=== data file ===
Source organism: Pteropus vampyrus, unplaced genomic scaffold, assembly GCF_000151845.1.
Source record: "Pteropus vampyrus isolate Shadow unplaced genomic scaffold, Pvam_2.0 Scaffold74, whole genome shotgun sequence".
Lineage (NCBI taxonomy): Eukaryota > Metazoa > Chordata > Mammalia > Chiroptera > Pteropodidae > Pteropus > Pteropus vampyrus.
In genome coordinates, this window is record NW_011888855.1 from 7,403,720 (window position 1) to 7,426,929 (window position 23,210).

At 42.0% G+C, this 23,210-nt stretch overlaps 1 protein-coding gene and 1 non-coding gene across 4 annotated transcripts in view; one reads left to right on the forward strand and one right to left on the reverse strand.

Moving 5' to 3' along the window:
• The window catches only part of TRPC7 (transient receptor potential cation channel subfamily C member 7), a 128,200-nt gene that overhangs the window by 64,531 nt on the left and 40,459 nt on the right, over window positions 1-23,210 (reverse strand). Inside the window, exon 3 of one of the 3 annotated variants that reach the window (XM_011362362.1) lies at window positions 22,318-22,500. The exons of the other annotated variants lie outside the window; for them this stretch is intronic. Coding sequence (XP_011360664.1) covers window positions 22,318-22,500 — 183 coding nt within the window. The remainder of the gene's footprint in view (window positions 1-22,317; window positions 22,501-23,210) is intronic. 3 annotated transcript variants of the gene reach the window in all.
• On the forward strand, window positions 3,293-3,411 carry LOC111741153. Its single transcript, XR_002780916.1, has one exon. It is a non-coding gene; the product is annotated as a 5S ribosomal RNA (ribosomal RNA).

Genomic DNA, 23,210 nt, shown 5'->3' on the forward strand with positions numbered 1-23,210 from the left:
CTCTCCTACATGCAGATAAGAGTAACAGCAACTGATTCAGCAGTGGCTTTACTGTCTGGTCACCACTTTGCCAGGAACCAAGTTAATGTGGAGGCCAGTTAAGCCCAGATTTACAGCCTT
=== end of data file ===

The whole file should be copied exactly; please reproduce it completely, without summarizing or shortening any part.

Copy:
Source organism: Pteropus vampyrus, unplaced genomic scaffold, assembly GCF_000151845.1.
Source record: "Pteropus vampyrus isolate Shadow unplaced genomic scaffold, Pvam_2.0 Scaffold74, whole genome shotgun sequence".
Lineage (NCBI taxonomy): Eukaryota > Metazoa > Chordata > Mammalia > Chiroptera > Pteropodidae > Pteropus > Pteropus vampyrus.
In genome coordinates, this window is record NW_011888855.1 from 7,403,720 (window position 1) to 7,426,929 (window position 23,210).

At 42.0% G+C, this 23,210-nt stretch overlaps 1 protein-coding gene and 1 non-coding gene across 4 annotated transcripts in view; one reads left to right on the forward strand and one right to left on the reverse strand.

Moving 5' to 3' along the window:
• The window catches only part of TRPC7 (transient receptor potential cation channel subfamily C member 7), a 128,200-nt gene that overhangs the window by 64,531 nt on the left and 40,459 nt on the right, over window positions 1-23,210 (reverse strand). Inside the window, exon 3 of one of the 3 annotated variants that reach the window (XM_011362362.1) lies at window positions 22,318-22,500. The exons of the other annotated variants lie outside the window; for them this stretch is intronic. Coding sequence (XP_011360664.1) covers window positions 22,318-22,500 — 183 coding nt within the window. The remainder of the gene's footprint in view (window positions 1-22,317; window positions 22,501-23,210) is intronic. 3 annotated transcript variants of the gene reach the window in all.
• On the forward strand, window positions 3,293-3,411 carry LOC111741153. Its single transcript, XR_002780916.1, has one exon. It is a non-coding gene; the product is annotated as a 5S ribosomal RNA (ribosomal RNA).

Genomic DNA, 23,210 nt, shown 5'->3' on the forward strand with positions numbered 1-23,210 from the left:
CTCTCCTACATGCAGATAAGAGTAACAGCAACTGATTCAGCAGTGGCTTTACTGTCTGGTCACCACTTTGCCAGGAACCAAGTTAATGTGGAGGCCAGTTAAGCCCAGATTTACAGCCTT